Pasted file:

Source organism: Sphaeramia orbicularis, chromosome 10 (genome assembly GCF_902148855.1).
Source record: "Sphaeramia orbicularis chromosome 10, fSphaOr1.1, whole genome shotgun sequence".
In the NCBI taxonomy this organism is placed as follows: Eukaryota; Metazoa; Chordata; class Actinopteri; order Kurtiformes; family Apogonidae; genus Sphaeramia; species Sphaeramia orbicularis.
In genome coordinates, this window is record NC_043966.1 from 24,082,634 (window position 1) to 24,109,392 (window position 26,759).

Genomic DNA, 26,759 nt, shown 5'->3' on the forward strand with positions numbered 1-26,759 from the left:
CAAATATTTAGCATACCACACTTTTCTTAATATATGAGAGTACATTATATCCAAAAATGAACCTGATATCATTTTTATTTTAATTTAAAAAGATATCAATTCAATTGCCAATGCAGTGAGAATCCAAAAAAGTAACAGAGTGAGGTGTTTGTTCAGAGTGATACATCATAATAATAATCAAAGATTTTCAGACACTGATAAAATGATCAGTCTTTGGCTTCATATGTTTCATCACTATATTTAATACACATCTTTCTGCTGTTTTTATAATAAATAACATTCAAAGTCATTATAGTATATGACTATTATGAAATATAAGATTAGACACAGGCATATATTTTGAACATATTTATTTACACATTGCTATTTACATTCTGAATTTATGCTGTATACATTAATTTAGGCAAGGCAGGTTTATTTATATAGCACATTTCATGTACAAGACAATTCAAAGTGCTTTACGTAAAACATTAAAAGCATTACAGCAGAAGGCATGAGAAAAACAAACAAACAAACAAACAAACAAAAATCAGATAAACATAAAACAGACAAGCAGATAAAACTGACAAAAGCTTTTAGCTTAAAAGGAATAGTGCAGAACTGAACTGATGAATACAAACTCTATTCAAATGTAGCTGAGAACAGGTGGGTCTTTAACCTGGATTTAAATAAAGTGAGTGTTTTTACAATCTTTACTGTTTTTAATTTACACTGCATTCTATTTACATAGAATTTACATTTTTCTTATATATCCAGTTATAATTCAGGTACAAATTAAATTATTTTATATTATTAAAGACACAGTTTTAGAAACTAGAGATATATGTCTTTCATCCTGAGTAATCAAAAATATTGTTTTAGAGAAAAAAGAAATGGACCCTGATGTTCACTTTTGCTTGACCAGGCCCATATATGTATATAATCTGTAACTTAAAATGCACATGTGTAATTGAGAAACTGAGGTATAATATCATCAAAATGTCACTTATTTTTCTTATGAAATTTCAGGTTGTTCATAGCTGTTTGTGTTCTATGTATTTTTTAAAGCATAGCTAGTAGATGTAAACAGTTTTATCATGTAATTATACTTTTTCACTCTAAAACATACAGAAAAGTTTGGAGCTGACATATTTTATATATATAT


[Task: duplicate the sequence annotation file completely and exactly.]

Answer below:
Source organism: Sphaeramia orbicularis, chromosome 10 (genome assembly GCF_902148855.1).
Source record: "Sphaeramia orbicularis chromosome 10, fSphaOr1.1, whole genome shotgun sequence".
In the NCBI taxonomy this organism is placed as follows: Eukaryota; Metazoa; Chordata; class Actinopteri; order Kurtiformes; family Apogonidae; genus Sphaeramia; species Sphaeramia orbicularis.
In genome coordinates, this window is record NC_043966.1 from 24,082,634 (window position 1) to 24,109,392 (window position 26,759).

Genomic DNA, 26,759 nt, shown 5'->3' on the forward strand with positions numbered 1-26,759 from the left:
CAAATATTTAGCATACCACACTTTTCTTAATATATGAGAGTACATTATATCCAAAAATGAACCTGATATCATTTTTATTTTAATTTAAAAAGATATCAATTCAATTGCCAATGCAGTGAGAATCCAAAAAAGTAACAGAGTGAGGTGTTTGTTCAGAGTGATACATCATAATAATAATCAAAGATTTTCAGACACTGATAAAATGATCAGTCTTTGGCTTCATATGTTTCATCACTATATTTAATACACATCTTTCTGCTGTTTTTATAATAAATAACATTCAAAGTCATTATAGTATATGACTATTATGAAATATAAGATTAGACACAGGCATATATTTTGAACATATTTATTTACACATTGCTATTTACATTCTGAATTTATGCTGTATACATTAATTTAGGCAAGGCAGGTTTATTTATATAGCACATTTCATGTACAAGACAATTCAAAGTGCTTTACGTAAAACATTAAAAGCATTACAGCAGAAGGCATGAGAAAAACAAACAAACAAACAAACAAACAAAAATCAGATAAACATAAAACAGACAAGCAGATAAAACTGACAAAAGCTTTTAGCTTAAAAGGAATAGTGCAGAACTGAACTGATGAATACAAACTCTATTCAAATGTAGCTGAGAACAGGTGGGTCTTTAACCTGGATTTAAATAAAGTGAGTGTTTTTACAATCTTTACTGTTTTTAATTTACACTGCATTCTATTTACATAGAATTTACATTTTTCTTATATATCCAGTTATAATTCAGGTACAAATTAAATTATTTTATATTATTAAAGACACAGTTTTAGAAACTAGAGATATATGTCTTTCATCCTGAGTAATCAAAAATATTGTTTTAGAGAAAAAAGAAATGGACCCTGATGTTCACTTTTGCTTGACCAGGCCCATATATGTATATAATCTGTAACTTAAAATGCACATGTGTAATTGAGAAACTGAGGTATAATATCATCAAAATGTCACTTATTTTTCTTATGAAATTTCAGGTTGTTCATAGCTGTTTGTGTTCTATGTATTTTTTAAAGCATAGCTAGTAGATGTAAACAGTTTTATCATGTAATTATACTTTTTCACTCTAAAACATACAGAAAAGTTTGGAGCTGACATATTTTATATATATAT